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Table 3 Statistical analyses used to evaluate hypotheses on the use of edible plants in a local community in NE Brazil

From: I eat the manofê so it is not forgotten”: local perceptions and consumption of native wild edible plants from seasonal dry forests in Brazil

Hypothesis Variables Statistical test used
The most-consumed plants will be those that are perceived as tasting better. Number of citations of current use of plant x vs. Number of citations of pleasant flavor of plant x Pearson or Spearman correlation analysis
The most-consumed plants will be those that people perceive to be the most commercialized ones. Number of citations of current use of plant x vs. Number of people who cited plant x as being marketable Pearson or Spearman correlation analysis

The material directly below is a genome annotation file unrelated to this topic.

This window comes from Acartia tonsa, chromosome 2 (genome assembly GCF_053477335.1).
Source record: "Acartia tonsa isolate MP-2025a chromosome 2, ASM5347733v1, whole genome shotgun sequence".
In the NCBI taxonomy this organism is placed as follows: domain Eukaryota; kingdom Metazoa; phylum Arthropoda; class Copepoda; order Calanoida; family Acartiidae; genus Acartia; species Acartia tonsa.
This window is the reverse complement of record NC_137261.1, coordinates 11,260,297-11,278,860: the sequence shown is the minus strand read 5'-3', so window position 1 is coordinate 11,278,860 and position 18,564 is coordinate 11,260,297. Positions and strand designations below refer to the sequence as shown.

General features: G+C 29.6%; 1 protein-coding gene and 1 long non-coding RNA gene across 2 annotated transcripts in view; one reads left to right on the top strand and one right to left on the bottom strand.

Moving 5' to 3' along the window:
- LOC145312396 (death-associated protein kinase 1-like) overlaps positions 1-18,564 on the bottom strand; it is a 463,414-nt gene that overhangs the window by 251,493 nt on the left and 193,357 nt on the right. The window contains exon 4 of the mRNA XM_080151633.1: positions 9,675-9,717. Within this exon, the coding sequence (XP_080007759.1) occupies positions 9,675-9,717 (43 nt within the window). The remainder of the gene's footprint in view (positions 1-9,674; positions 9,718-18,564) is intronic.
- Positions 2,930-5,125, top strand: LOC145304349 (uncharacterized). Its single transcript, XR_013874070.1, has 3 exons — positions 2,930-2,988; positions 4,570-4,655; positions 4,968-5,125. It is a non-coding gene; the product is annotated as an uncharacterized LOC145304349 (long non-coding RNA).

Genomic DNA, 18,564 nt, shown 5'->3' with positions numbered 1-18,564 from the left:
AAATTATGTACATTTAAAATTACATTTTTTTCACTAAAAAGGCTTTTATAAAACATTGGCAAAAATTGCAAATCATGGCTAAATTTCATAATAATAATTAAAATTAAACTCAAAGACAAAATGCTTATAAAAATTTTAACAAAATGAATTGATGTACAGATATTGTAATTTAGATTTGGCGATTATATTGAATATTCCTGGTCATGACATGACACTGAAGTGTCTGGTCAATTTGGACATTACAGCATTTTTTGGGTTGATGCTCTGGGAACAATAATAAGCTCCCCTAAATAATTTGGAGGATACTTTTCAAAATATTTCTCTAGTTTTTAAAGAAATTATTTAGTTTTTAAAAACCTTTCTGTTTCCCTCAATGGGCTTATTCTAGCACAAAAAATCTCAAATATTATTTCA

Less-consumed plants will be those that are negatively perceived by the community. Number of citations of current use of plant x vs. Number of citations of negative perception of plant x Pearson or Spearman correlation analysis
Less-consumed plants will be those that are perceived as less abundant. Number of citations of current use of plant x vs. Number of citations of low abundance of plant x Pearson or Spearman correlation analysis
Less-consumed plants will be those that are perceived as less available. Number of citations of current use of plant x vs. Number of citations of low availability of plant x Pearson or Spearman correlation analysis
People with lower incomes will have more perceptions that encourage the use of wild edible plants. Monthly family income Simple linear regression analysis
Monthly individual income vs. Number of positive perceptions
People who perform agricultural activities in the community will have more perceptions that encourage the use of wild edible plants. Current occupation Contingency tables
Past occupation vs. Ratio of positive/negative perceptions
People with higher incomes will have more perceptions that limit the use of wild edible plants. Monthly family income Simple linear regression analysis
  Monthly individual income vs. Number of negative perceptions